The road to Brazil 2014 begins with a stepping stone.
On June 8, the USA kicks off 2014 World Cup qualifying by taking on twin island-nation Antigua and Barbuda in Tampa, Florida. The phrase “CONCACAF minnows” is thrown around a lot in US Soccer circles. No team better illustrates the meaning of this phrase than Antigua. As you work your way down through international tournaments, from “prestigious” to “pitiful”, one thing remains constant: Antigua ain’t playing. The World Cup? They’ve never qualified. The CONCACAF Gold Cup? Never qualified. The Caribbean Cup? Typically don’t qualify. To be fair, they have qualified for the 2012 Caribbean Cup. To be even more fair, they’re the host nation, so that doesn’t really say much.
Now, Antigua may not be an international powerhouse (like, ahem, the USA), but that doesn’t mean they aren’t capable of winning. Antigua enters this third round of CONCACAF World Cup qualifying after finishing first in their second-round group, with a 5-0-1 record, and a ridiculous +23 goal differential. However, this may end up hurting, rather than helping, Antigua against the USA. Part of the reason they finished with such a high goal differential was their 10-0 rout of the US Virgin Islands – which happens to be an American territory. Why does that matter? Well, let’s just say Jermaine Jones doesn’t always take kindly to people who mess with America.
A few last random factoids before moving on to my standard breakdown. To start: most of Antigua’s players ply their trade with Antigua Barbuda FC, in American soccer’s third division (USL Pro), though a handful play in England. Most of Antigua doesn’t care about their national team, since the unbearable “sport” of cricket is immensely popular there. Finally, and perhaps reflecting the previous factoid, the Antiguan national team’s logo appears to be two deer humping a basketball with (American) football laces stitched on it. I’m speechless.
Here’s the breakdown:
Statistics sez: There have been no previous matches between USA and “The Benna Boys”. What, never heard of Antigua’s national team being called “The Benna Boys”? Don’t worry, nobody has. Nobody even knew Antigua had a national team. I didn’t know until I wrote that last sentence. Anyways, even without prior historical results, I think it’s a pretty safe bet that Antigua will leave their first encounter with the USA wishing it had never happened.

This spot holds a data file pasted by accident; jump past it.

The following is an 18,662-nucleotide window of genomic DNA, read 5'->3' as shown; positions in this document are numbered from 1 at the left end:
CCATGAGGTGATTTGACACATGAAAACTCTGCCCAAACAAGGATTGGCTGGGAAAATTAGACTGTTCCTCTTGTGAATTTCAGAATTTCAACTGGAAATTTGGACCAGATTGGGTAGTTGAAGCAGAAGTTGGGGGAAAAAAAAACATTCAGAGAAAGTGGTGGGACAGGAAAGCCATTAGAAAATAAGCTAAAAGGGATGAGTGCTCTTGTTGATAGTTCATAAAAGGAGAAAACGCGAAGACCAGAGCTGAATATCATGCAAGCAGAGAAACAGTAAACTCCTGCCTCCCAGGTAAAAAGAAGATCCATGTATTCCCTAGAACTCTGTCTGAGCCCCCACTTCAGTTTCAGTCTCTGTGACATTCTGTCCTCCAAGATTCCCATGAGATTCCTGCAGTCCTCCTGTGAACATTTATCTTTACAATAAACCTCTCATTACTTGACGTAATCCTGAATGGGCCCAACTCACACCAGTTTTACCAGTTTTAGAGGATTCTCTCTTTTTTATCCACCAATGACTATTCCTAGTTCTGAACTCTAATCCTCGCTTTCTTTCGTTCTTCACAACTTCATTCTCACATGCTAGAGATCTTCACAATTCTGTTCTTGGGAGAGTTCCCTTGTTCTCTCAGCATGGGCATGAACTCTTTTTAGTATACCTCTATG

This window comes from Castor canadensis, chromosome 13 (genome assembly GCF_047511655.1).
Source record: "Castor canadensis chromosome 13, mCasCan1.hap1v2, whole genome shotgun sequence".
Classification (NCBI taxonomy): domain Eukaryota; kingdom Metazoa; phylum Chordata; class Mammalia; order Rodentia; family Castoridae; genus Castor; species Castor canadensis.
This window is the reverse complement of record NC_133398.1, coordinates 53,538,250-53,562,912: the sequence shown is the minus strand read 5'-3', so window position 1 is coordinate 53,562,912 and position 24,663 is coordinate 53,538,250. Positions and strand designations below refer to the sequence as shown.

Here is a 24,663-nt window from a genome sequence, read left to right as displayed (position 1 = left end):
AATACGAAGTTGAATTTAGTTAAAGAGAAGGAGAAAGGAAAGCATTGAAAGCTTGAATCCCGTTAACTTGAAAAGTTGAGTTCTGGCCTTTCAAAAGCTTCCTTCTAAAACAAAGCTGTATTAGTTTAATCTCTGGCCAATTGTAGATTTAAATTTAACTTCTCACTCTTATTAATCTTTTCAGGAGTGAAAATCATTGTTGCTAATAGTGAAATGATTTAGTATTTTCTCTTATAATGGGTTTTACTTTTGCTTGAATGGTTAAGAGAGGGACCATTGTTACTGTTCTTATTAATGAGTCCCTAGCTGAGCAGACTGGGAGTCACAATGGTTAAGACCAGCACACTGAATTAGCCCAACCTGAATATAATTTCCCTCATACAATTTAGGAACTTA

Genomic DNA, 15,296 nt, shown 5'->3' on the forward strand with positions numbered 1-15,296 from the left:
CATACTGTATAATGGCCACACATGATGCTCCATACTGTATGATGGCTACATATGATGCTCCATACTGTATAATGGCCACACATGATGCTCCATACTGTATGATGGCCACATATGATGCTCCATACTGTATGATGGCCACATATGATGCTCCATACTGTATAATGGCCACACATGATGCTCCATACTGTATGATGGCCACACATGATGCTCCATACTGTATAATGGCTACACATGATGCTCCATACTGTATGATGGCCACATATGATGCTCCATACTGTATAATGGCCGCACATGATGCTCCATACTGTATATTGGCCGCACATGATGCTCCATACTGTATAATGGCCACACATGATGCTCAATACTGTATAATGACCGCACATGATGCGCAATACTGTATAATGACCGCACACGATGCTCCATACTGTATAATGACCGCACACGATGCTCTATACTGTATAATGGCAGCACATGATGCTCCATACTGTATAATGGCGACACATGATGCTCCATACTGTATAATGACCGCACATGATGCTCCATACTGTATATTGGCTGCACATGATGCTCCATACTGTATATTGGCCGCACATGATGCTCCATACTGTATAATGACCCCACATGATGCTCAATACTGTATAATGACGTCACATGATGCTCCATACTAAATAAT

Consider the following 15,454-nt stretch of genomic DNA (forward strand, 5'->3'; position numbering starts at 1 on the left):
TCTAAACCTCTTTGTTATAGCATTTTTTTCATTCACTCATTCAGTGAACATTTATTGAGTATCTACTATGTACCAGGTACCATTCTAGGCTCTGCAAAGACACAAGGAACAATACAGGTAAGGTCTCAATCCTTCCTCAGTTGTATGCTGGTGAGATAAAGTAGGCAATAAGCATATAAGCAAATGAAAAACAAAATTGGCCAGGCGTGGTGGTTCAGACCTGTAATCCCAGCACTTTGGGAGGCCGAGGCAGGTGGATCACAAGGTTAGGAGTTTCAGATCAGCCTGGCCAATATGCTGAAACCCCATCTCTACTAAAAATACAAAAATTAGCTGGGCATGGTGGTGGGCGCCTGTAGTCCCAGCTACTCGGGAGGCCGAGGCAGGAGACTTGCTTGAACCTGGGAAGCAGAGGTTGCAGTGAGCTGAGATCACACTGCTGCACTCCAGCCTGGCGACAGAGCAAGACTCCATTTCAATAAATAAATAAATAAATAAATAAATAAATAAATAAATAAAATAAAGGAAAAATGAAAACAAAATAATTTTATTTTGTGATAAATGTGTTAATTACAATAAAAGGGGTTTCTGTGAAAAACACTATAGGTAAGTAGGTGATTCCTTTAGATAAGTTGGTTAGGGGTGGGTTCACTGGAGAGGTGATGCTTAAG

What I’m eating: Antigua’s national dish is “fungie“, which is essentially fried cornmeal, similar to fried polenta. Sounds tasty. But America takes the elegant simplicity of fried carbohydrate to a whole new level that Antigua can’t even begin to compete with, with good ol’ Krispy Kreme donuts. Thus, look for me on Friday to be stuffing my face with donuts like the USMNT will be stuffing Antigua’s net full of goals.
What I’m drinking: Back in college, I decided to spend a semester studying abroad on the Caribbean island nation of Barbados. I don’t remember much about the experience, but I do remember two things. One, I remember that I met my lovely fiancee there (thank you, Barbados!). Two, Barbados (like many Caribbean nations) makes a fantastic rum, or at least rum that tastes fantastic by the third drink – Mount Gay rum. Antigua has their own rum, called “English Harbour” – clearly a jab at America, using the pretentious and stupid English spelling of the word “harbor”. While I usually opt for an American version of opponents’ beverages, the slogan of Barbados’ Mount Gay rum is “the rum that invented rum” – a slogan that oozes superiority. Thus, for one game only, I’ll be abandoning my traditions and returning to my Bajan roots, enjoying a rum punch made with Barbados’ finest while simultaneously enjoying the USA making Antigua look downright silly.
What I’m singing: “Allen Stanford”, sung to the tune of “Yankee Doodle”.
A bit of background first. Back in the 1980’s, an American businessman named Allen Stanford moved to Antigua. He started a bank there, offering investors returns that consistently exceeded the market rate. People in Antigua loved him – so much, in fact, that he was knighted by the Governor-General of Antigua in 2006. Unfortunately, it turns out “Sir Allen” as actually running a $8 billion ponzi scheme, rather than a real bank. Oops. Antigua revoked his knighthood in 2010, but it was too late to prevent me from laughing at the whole story.
After a few rum punches, you may hear me sing this song inspired by this historical tidbit:
Allen Stanford was a Yank who moved off to Antigua
Started up a bank, too bad it was a Ponzi scheme
Yes, we’ve screwed Antigua once
Tonight, we’ll do you one worse
Make you wish we’d never met, like we were Allen Stanford
What to say to the Antigua and Barbuda fan when, God forbid, they score: “I genuinely did not think that would happen.”
Until next time…go USA!